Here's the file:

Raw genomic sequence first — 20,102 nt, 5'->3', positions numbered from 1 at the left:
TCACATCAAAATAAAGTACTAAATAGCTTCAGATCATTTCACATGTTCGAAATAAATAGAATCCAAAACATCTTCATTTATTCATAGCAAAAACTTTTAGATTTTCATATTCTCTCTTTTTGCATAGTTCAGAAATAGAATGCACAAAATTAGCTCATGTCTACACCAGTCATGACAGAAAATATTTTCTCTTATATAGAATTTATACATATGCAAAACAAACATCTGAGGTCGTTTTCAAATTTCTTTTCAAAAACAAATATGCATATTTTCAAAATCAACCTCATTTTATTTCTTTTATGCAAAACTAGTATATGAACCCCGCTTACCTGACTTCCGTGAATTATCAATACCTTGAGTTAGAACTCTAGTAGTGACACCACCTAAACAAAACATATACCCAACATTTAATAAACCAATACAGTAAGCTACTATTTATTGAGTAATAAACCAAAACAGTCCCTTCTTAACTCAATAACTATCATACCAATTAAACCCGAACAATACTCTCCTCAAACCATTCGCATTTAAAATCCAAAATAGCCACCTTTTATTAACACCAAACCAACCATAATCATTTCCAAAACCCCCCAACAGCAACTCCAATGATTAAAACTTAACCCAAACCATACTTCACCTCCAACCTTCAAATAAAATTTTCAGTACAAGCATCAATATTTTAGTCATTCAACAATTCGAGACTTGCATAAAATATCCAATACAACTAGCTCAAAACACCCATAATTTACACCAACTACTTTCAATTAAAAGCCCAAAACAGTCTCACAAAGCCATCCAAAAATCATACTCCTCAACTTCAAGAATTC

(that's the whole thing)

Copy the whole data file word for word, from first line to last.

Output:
Raw genomic sequence first — 20,102 nt, 5'->3', positions numbered from 1 at the left:
TCACATCAAAATAAAGTACTAAATAGCTTCAGATCATTTCACATGTTCGAAATAAATAGAATCCAAAACATCTTCATTTATTCATAGCAAAAACTTTTAGATTTTCATATTCTCTCTTTTTGCATAGTTCAGAAATAGAATGCACAAAATTAGCTCATGTCTACACCAGTCATGACAGAAAATATTTTCTCTTATATAGAATTTATACATATGCAAAACAAACATCTGAGGTCGTTTTCAAATTTCTTTTCAAAAACAAATATGCATATTTTCAAAATCAACCTCATTTTATTTCTTTTATGCAAAACTAGTATATGAACCCCGCTTACCTGACTTCCGTGAATTATCAATACCTTGAGTTAGAACTCTAGTAGTGACACCACCTAAACAAAACATATACCCAACATTTAATAAACCAATACAGTAAGCTACTATTTATTGAGTAATAAACCAAAACAGTCCCTTCTTAACTCAATAACTATCATACCAATTAAACCCGAACAATACTCTCCTCAAACCATTCGCATTTAAAATCCAAAATAGCCACCTTTTATTAACACCAAACCAACCATAATCATTTCCAAAACCCCCCAACAGCAACTCCAATGATTAAAACTTAACCCAAACCATACTTCACCTCCAACCTTCAAATAAAATTTTCAGTACAAGCATCAATATTTTAGTCATTCAACAATTCGAGACTTGCATAAAATATCCAATACAACTAGCTCAAAACACCCATAATTTACACCAACTACTTTCAATTAAAAGCCCAAAACAGTCTCACAAAGCCATCCAAAAATCATACTCCTCAACTTCAAGAATTC